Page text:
Taliban fighters interrupted a women’s rights march in Kabul with gunfire as fierce fighting continued in Afghanistan’s last rebel stronghold and the top U.S. military general warned the country risked descending into a larger civil war.
Camouflaged members of the Islamist militia fired shots in the air on Saturday to disperse the second protest march in as many days in the capital by Afghan women demanding equal rights for the new leaders.
“We are here to obtain human rights in Afghanistan,” protester Maryam Naiby told The Associated Press. ” I love my country. Others in the march of a dozen said the Prophet Muhammad had given women rights and they wanted theirs.
The Taliban have pledged to be more moderate than their previous regime of 1996-2001, which applied a radical form of Sharia law, barring women from access to education and employment, enforcing strict dress codes and brutally punishing the transgressors.
Officials assured the women on Saturday that their rights would be respected, but outside the presidential palace, at least a dozen special forces soldiers ran at the protesters, shooting in the air and causing them to flee.
A protester said the fighters used tear gas and stun guns against the participants, who were carrying banners and a bouquet of flowers. “They also hit women on the head with a gun magazine, and the women became bloody,” she said.
Farhat Popalzai, a 24-year-old student, said she spoke on behalf of Afghan women who were too afraid to go out. “I am the voice of women who are unable to speak,” she said. “They think it is the country of men but it is not, it is also the country of women. “
The composition of the new government remains uncertain, with any announcement being pushed back to next week amid reports of heated disagreements between extremists in the Islamist movement and those who wish to pursue a more inclusive line.
Mullah Abdul Ghani Baradar, reported by some Taliban sources as being in line to lead the new government, told Al Jazeera that the new administration will include all factions of Afghans. “The government will provide security,” he said.
But Taliban fighters painted murals promoting health care and warning of the dangers of HIV, replacing them with slogans hailing the victory. Taliban spokesman Ahmadullah Muttaqi said the murals were “against our values”.
North of Kabul, meanwhile, militia forces pushed deep into the Panjshir Valley as heavy fighting unfolded in the latest rebel area to resist its flash takeover of the country last month, both parties making conflicting claims about their progress.
Spokesman Bilal Karimi said Taliban forces now hold four of the seven districts of Panjshir and “advance towards the center” of the province, which was resisting Soviet Union occupation and the first Taliban regime. .
But the National Resistance Front of Afghanistan, regrouping forces loyal to local leader Ahmad Massoud, said it had surrounded “thousands of terrorists” in Khawak Pass and that the Taliban had abandoned vehicles and equipment in the region of. Dashte Rewak.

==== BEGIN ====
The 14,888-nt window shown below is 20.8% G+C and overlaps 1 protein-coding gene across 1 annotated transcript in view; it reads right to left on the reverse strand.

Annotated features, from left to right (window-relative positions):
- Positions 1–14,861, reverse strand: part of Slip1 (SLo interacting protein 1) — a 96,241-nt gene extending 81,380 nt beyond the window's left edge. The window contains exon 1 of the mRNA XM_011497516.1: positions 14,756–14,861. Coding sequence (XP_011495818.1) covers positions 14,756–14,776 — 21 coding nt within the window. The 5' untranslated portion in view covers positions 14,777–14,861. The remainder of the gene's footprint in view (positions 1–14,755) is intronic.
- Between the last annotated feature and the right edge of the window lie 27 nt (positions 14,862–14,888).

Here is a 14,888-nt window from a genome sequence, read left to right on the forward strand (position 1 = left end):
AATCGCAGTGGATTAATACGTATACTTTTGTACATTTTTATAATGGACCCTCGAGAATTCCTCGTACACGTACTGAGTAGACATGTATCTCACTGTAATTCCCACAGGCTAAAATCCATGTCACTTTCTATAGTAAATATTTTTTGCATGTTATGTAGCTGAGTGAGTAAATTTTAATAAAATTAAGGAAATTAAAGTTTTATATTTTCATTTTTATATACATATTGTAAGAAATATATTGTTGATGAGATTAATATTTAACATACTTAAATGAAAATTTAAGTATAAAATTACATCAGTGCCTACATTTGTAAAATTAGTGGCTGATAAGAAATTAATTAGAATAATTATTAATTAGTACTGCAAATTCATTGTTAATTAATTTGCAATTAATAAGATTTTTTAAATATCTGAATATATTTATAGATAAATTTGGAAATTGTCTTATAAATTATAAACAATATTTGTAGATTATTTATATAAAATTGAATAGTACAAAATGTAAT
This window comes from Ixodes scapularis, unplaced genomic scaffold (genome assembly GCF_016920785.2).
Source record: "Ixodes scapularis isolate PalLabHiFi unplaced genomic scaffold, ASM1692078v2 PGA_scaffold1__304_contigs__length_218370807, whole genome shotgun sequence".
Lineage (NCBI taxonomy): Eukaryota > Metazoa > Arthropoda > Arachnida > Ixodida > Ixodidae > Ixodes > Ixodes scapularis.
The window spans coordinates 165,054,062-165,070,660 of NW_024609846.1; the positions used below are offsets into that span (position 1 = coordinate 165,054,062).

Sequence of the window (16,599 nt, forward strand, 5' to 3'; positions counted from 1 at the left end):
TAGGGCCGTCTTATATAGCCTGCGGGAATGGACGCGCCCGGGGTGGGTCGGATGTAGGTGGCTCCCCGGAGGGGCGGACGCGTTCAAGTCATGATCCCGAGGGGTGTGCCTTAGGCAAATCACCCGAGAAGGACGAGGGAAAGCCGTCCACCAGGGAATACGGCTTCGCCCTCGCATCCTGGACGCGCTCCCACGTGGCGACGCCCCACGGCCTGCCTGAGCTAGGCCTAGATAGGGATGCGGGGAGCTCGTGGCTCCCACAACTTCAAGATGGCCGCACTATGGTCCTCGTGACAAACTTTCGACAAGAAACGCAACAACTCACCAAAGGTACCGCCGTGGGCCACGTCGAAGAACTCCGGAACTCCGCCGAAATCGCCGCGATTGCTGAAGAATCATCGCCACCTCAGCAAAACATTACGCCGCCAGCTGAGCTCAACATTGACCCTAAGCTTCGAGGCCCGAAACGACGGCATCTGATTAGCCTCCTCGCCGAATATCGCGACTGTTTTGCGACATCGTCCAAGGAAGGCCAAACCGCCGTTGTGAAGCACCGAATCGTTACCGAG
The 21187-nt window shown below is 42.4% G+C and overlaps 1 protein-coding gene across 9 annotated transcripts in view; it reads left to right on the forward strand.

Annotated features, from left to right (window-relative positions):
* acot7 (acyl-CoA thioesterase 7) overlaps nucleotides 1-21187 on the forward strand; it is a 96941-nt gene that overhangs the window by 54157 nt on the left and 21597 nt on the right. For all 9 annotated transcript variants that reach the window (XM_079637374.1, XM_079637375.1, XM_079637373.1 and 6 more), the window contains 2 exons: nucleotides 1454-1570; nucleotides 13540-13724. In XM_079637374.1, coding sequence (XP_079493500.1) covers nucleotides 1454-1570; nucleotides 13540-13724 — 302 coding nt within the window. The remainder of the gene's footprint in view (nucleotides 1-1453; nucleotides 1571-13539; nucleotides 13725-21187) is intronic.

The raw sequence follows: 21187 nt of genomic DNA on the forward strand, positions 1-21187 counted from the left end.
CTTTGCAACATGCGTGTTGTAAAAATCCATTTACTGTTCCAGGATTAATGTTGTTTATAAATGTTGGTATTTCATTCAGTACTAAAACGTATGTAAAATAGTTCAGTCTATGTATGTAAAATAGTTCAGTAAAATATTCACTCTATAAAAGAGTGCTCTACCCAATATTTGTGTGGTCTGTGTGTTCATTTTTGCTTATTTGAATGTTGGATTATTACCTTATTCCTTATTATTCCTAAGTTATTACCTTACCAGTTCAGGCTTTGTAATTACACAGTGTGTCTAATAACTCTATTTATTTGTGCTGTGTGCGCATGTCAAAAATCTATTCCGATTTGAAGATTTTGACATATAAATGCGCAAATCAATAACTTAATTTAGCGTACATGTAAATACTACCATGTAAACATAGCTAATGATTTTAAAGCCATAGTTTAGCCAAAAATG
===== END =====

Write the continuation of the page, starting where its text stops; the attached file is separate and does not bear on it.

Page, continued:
In a Facebook post, Massoud insisted that the Panjshir “continues to stand firm”. Praising “our honorable sisters”, he said the women’s protests in Kabul and Herat in the west of the country showed that the Afghans had not renounced justice and “feared no threat. “.
Former Vice President Amrullah Saleh, however, warned of a “large-scale humanitarian crisis” in the province, and international observers have said the rebels’ chances of resisting the seasoned Taliban army for long appear slim.
But many also question the Taliban’s ability to transform from armed insurgents into the government of a country that is rapidly heading into a crushing economic and humanitarian crisis.
General Mark Milley, chairman of the Joint Chiefs of Staff of the United States, said he believed there was “a very good likelihood of a wider civil war.” He said he was unsure whether the movement would be “able to consolidate power and establish governance.”
Speaking to Fox News from Ramstein Air Base in Germany, Milley said such a failure “would in turn lead to a re-enactment of al-Qaida, or a growth of the Islamic State, or a myriad of other terrorist groups ”, warning against“ a resurgence of terrorism coming out of this general region within 12, 24, 36 months ”.
As the international community timidly began to engage with the new regime, US Secretary of State Antony Blinken was due to visit Qatar, a key player in the Afghan saga and the location of the Taliban’s political office, on Monday.
Blinken will then travel to Germany to lead a virtual 20-country ministerial meeting on Afghanistan alongside German Foreign Minister Heiko Maas. UN Secretary-General Antonio Guterres also called a high-level meeting in Geneva on September 13 to focus on humanitarian assistance to the country.
Pakistani intelligence chief Lieutenant General Faiz Hameed, who heads the powerful Inter-Services Intelligence (ISI) agency, visited Kabul on Saturday. Washington has accused Pakistan and the ISI of supporting the Taliban in the group’s two-decade struggle to regain power, although Islamabad has denied the charges.
The Qatari ambassador to Afghanistan said a technical team was able to reopen the Kabul airport, closed to international traffic since the end of the US-led evacuation of more than 120,000 Americans, other foreigners and Afghans considered threatened by the Taliban.